With the previous scares of tainted meat in the past, now Americans have to be concerned with perhaps a greater threat — feed additives. Although most are approved the the United States Food and Drug Administration, in other parts of the world, they are a bit more hesitant. Since the United States is exporting more meat to other countries, the use of feed additives to keep the pigs and other livestock healthy and lean are now a much more considerable health threat worldwide. China and some of the European Union are halting import of American pork because of feed additives, specifically ractopamine hydrochloride (otherwise known as paylean). Ractopamine hydrochloride, or paylean, has been banned from the European Union and some of southeast Asia citing its effects on human health. While Americans may think they may have escaped The Jungle with assurance from the U.S. government, we could be possibly farther from the truth. Again, the meat industry is impacting American health, but this time with more subtlety.
Feed additives are generally concentrated product that provides a particular effect. For humans, a vitamin would be deemed a feed additive. According to the European Union, there are five kinds of feed additives for livestock: technological additives, sensory additives, nutritional additives, zootechnical additives and lastly, coccidiostats and histomonostats. Technological additives impact the additive directly by impacting its shelf life and handling characteristics. Sensory additives affect the appetite by providing flavors or fragrances. Nutritional additives provide nutritional benefits in the feed. Zootechnical additives impact the utilization of the nutrients gained from feed. Lastly, coccidiostats and histomonostats affect the intestinal health of poultry and be deemed as antibiotics.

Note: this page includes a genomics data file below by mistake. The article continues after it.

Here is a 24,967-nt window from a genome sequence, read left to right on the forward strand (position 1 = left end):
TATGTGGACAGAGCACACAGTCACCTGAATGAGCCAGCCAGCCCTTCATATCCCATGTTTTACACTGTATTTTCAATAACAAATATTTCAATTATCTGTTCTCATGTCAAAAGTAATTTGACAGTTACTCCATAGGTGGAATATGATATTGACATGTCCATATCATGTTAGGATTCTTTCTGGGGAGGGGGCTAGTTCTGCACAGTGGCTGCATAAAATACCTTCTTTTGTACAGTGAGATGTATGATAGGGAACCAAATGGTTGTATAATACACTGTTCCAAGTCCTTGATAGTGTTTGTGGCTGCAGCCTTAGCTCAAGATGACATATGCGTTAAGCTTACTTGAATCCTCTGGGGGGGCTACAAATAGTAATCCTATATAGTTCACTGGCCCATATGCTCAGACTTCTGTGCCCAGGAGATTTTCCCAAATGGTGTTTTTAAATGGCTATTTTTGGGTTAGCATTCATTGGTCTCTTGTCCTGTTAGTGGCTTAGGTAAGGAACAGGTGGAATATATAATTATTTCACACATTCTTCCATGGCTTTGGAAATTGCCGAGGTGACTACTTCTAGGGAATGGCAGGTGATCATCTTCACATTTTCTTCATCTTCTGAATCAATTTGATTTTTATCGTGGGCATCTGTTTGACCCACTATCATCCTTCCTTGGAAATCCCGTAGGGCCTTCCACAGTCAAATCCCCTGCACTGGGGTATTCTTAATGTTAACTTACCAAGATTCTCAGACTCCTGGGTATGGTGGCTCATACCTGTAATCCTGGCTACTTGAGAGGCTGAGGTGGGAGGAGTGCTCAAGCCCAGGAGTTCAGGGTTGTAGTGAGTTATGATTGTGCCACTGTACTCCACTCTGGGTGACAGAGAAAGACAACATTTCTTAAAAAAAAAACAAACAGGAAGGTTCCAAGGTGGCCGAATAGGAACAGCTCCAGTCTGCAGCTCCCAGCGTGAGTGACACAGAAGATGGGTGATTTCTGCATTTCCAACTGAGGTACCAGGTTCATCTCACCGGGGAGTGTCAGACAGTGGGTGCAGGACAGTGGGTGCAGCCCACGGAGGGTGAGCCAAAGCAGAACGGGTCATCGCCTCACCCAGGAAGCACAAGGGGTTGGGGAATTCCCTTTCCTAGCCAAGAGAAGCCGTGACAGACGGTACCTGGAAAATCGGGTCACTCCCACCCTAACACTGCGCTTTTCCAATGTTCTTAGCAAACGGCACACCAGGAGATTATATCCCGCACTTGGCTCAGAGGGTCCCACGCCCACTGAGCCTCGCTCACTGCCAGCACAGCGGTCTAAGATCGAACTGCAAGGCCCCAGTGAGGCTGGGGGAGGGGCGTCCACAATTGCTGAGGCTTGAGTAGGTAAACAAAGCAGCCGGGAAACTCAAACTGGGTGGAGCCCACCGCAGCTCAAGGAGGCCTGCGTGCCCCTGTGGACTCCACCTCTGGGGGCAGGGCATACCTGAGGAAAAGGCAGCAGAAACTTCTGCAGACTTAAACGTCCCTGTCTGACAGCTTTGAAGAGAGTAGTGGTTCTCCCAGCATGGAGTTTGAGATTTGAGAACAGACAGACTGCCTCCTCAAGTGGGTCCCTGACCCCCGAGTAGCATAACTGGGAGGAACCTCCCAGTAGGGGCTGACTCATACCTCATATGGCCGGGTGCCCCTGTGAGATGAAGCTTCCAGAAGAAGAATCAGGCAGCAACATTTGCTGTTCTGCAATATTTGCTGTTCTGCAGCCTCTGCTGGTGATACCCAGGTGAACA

In swine, ractopamine hydrochloride, or paylean, affects swine by increasing fat-lean growth and lean mass in general. Ractopamine hydrochloride has shown to have mutagenic and musculo-skeletal effects and change behavior. Residues of ractopamine were detected in pork sold from the United States in 2007 and has been banned from some of the European Union and southeast Asia, including China and Taiwan. Lastly, and perhaps most importantly, there has been no global consensus on the impact of ractopamine on human health.
So think about this, the next time, you drop pork chops onto the grill…now there’s a whole lot of food for thought.
- Dispute over drug in feed limiting US meat exports (bottomline.msnbc.msn.com)
- New Bills Would Basically Make The Jungle Illegal (slog.thestranger.com)